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Indigenous Environmental Science / Studies

A group of students sitting outside in a wooded area on the ground in, smiling at the camera
School of the Environment

Indigenous Environmental Science / Studies

Alumni

Alumni & Friends of IES

Dakota Brant

Photo of Dan Longboat, Dakota Brant, and former Trent Provost Dr. Gary Boire

Aboriginal Achievement Award given to Dakota Brant

Trent University’s alumna Teyotsihstokwáthe Dakota Brant ‘06 was awarded the Special Youth Award in the National Aboriginal Achievement Awards (NAAA) in Edmonton on March 11, 2011, for being an Aboriginal Canadian who has made a profound impact on her community, across Canada and worldwide.

As the special youth award recipient, Ms. Brant received the only cash award of $10,000 from the NAAA.

Among the first graduates of the Indigenous Environmental Studies degree program at Trent University Ms. Brant is the first to graduate with a specialization in the Mohawk Language Program.

 

James Kuptana

photo of alumnus James Kuptana

Featured Leader: James Kuptana 

While studying at Trent University Professor Chris Furgal, introduced James Kuptana to the Circumpolar Flaw Lead System Study (CFL) which is a Canadian project of the International Polar Year. This project is part of the CCGS Amundsen icebreaker which travels in the Beaufort Sea and has a vast array of studies happening on board, from physical oceanography, atrophic levels and food webs, to gas fluxes and environmental contaminants.

 

Jenn Robus

photo of alumna Jenn Robus

M.Sc. Thesis Title: Linking two ways of knowing to understand climate change impacts on geese and First Nations in the Hudson Bay Lowland, Ontario.
Current Job Title: Program Advisor, Aboriginal Policy Branch, Ontario Ministry of Natural Resources, Peterborough.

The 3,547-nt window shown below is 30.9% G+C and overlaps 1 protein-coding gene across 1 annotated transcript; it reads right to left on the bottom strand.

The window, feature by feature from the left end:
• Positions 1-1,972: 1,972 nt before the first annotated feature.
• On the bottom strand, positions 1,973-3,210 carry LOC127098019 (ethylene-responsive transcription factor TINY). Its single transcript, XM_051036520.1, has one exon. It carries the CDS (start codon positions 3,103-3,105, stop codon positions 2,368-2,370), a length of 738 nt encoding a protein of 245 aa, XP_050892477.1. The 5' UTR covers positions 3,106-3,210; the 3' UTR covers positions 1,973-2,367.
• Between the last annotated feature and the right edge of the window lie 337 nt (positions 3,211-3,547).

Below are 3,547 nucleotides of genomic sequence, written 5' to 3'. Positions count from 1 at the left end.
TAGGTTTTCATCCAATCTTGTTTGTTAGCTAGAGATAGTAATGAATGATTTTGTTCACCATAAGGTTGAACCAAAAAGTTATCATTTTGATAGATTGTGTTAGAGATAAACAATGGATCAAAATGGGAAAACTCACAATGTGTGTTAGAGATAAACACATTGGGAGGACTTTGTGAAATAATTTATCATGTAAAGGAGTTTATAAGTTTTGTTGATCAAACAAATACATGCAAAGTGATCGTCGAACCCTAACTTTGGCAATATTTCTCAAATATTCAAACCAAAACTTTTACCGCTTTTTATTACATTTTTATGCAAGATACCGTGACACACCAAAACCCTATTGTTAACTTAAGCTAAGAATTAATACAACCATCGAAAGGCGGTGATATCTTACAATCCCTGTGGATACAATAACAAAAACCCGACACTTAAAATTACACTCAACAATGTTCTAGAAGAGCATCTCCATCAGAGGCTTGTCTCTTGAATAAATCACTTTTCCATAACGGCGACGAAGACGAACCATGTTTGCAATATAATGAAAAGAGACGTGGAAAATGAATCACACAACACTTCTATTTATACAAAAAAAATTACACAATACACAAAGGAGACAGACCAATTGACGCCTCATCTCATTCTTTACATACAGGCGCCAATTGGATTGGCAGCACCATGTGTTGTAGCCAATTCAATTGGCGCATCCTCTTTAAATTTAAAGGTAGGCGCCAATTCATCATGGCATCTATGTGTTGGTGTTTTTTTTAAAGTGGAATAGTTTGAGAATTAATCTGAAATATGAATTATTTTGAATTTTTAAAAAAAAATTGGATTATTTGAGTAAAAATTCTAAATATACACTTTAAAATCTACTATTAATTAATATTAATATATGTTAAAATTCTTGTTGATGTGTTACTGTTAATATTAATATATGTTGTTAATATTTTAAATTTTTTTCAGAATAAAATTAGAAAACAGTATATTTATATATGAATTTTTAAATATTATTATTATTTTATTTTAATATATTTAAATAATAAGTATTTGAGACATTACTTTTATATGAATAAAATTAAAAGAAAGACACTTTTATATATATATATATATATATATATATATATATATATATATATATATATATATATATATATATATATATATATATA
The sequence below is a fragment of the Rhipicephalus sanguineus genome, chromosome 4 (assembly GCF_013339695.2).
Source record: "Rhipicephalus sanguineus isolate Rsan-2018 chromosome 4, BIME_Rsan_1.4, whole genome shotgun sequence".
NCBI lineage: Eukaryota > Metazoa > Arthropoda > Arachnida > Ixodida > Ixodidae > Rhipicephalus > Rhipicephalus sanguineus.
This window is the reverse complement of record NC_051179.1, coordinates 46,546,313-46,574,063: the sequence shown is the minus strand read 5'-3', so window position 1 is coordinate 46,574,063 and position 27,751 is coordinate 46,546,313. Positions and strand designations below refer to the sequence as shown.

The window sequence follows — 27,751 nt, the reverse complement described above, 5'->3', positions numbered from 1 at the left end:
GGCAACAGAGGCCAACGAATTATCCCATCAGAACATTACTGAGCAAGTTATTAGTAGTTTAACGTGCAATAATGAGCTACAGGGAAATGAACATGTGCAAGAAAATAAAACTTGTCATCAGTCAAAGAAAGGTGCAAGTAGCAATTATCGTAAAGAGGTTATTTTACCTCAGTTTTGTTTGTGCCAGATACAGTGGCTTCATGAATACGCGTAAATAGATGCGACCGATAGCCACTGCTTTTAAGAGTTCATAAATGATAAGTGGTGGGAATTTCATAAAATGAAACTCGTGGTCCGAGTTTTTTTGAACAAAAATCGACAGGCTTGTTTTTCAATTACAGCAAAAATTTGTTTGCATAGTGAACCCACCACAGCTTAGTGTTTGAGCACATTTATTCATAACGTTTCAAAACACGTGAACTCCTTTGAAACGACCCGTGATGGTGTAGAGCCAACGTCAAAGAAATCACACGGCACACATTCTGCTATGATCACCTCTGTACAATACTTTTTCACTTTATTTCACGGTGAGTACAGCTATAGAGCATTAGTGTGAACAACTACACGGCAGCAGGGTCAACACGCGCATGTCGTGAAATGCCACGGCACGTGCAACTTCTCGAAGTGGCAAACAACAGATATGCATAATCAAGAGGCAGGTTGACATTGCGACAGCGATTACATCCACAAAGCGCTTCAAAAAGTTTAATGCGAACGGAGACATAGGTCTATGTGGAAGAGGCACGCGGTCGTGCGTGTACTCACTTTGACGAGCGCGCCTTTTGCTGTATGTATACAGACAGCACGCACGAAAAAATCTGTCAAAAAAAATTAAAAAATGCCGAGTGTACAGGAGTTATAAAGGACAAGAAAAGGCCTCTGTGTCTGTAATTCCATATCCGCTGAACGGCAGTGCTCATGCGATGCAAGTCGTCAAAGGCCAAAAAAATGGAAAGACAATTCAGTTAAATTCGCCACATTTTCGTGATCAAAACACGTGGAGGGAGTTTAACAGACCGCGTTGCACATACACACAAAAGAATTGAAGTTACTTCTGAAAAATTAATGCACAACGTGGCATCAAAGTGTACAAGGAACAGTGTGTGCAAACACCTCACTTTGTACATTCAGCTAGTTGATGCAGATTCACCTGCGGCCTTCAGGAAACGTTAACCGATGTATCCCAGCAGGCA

I completed my M.Sc. in the Environmental and Life Sciences Program in January 2012. The work I did for my thesis project laid the foundation for my interest in human-ecological relationships, linking ways of knowing, and in working with Aboriginal* communities. I thought the addition of government work would be interesting, and I began an internship with the Ministry of Natural Resources in Aboriginal Policy before I had completed my degree. I wanted to be exposed to how policy is developed, its relationship to science and research, and the relationships between First Nation and Métis communities and the Ontario government ministry whose mandate is natural resource management. My position has also involved providing policy advice on Aboriginal rights and interests, internally as well as to the public and with industry proponents. Additionally, I support the development of programs and policies designed to improve Aboriginal community-government relations.

To complement my policy work, I wanted to be involved with exploring and developing partnership and co-management opportunities with Aboriginal communities. Over the past two years, I have been able to combine my experience with research methodologies, including building relationships and linking knowledge systems, with policy and program development. As an example, I was able to extend the project I began in my M.Sc., and I have continued working with First Nation communities to implement a pilot program for community-led harvest and wildlife information gathering projects.

My work in MNR has strengthened my interest in working with communities, as well as developed my belief in the link between science and policy. I hope to continue in this field, learning and working with Aboriginal communities, as well as linking science and Aboriginal knowledge towards a greater understanding of and adaptation to ecological (and socio-ecological) change.